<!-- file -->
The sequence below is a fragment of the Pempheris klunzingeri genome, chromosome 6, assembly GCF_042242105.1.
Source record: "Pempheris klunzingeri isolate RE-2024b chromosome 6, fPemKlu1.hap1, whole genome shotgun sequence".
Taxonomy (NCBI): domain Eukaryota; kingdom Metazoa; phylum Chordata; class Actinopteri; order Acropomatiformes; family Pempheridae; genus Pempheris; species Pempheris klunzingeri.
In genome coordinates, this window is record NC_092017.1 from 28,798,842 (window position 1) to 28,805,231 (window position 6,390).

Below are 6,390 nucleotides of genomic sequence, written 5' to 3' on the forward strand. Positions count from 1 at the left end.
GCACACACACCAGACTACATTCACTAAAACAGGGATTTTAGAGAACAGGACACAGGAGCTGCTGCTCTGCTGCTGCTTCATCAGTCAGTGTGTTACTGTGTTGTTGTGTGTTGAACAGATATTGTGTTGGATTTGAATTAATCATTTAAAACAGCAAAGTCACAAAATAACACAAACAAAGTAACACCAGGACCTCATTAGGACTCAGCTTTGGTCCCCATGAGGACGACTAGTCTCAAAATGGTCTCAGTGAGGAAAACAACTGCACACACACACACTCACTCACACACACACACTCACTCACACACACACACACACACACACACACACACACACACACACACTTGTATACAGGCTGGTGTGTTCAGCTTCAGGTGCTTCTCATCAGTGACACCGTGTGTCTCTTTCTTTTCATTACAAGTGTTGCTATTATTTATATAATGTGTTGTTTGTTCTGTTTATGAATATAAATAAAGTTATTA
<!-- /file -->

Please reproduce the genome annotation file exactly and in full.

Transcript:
The sequence below is a fragment of the Pempheris klunzingeri genome, chromosome 6, assembly GCF_042242105.1.
Source record: "Pempheris klunzingeri isolate RE-2024b chromosome 6, fPemKlu1.hap1, whole genome shotgun sequence".
Taxonomy (NCBI): domain Eukaryota; kingdom Metazoa; phylum Chordata; class Actinopteri; order Acropomatiformes; family Pempheridae; genus Pempheris; species Pempheris klunzingeri.
In genome coordinates, this window is record NC_092017.1 from 28,798,842 (window position 1) to 28,805,231 (window position 6,390).

Below are 6,390 nucleotides of genomic sequence, written 5' to 3' on the forward strand. Positions count from 1 at the left end.
GCACACACACCAGACTACATTCACTAAAACAGGGATTTTAGAGAACAGGACACAGGAGCTGCTGCTCTGCTGCTGCTTCATCAGTCAGTGTGTTACTGTGTTGTTGTGTGTTGAACAGATATTGTGTTGGATTTGAATTAATCATTTAAAACAGCAAAGTCACAAAATAACACAAACAAAGTAACACCAGGACCTCATTAGGACTCAGCTTTGGTCCCCATGAGGACGACTAGTCTCAAAATGGTCTCAGTGAGGAAAACAACTGCACACACACACACTCACTCACACACACACACTCACTCACACACACACACACACACACACACACACACACACACACACACTTGTATACAGGCTGGTGTGTTCAGCTTCAGGTGCTTCTCATCAGTGACACCGTGTGTCTCTTTCTTTTCATTACAAGTGTTGCTATTATTTATATAATGTGTTGTTTGTTCTGTTTATGAATATAAATAAAGTTATTA